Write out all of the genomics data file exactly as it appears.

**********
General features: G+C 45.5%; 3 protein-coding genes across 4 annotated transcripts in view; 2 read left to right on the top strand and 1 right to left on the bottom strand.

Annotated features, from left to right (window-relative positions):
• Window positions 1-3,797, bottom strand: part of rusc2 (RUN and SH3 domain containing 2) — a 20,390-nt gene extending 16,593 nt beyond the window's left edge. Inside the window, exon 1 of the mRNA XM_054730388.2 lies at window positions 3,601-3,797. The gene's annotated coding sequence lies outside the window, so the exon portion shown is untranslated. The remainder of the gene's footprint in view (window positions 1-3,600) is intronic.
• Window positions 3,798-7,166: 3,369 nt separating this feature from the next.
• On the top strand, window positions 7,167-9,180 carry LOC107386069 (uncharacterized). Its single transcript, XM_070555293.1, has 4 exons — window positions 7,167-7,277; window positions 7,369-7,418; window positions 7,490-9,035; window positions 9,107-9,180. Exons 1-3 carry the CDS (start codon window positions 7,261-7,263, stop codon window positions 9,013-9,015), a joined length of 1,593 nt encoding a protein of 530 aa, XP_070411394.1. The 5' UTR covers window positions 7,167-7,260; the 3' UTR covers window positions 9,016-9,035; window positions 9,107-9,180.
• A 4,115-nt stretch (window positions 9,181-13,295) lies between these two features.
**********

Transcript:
General features: G+C 45.5%; 3 protein-coding genes across 4 annotated transcripts in view; 2 read left to right on the top strand and 1 right to left on the bottom strand.

Annotated features, from left to right (window-relative positions):
• Window positions 1-3,797, bottom strand: part of rusc2 (RUN and SH3 domain containing 2) — a 20,390-nt gene extending 16,593 nt beyond the window's left edge. Inside the window, exon 1 of the mRNA XM_054730388.2 lies at window positions 3,601-3,797. The gene's annotated coding sequence lies outside the window, so the exon portion shown is untranslated. The remainder of the gene's footprint in view (window positions 1-3,600) is intronic.
• Window positions 3,798-7,166: 3,369 nt separating this feature from the next.
• On the top strand, window positions 7,167-9,180 carry LOC107386069 (uncharacterized). Its single transcript, XM_070555293.1, has 4 exons — window positions 7,167-7,277; window positions 7,369-7,418; window positions 7,490-9,035; window positions 9,107-9,180. Exons 1-3 carry the CDS (start codon window positions 7,261-7,263, stop codon window positions 9,013-9,015), a joined length of 1,593 nt encoding a protein of 530 aa, XP_070411394.1. The 5' UTR covers window positions 7,167-7,260; the 3' UTR covers window positions 9,016-9,035; window positions 9,107-9,180.
• A 4,115-nt stretch (window positions 9,181-13,295) lies between these two features.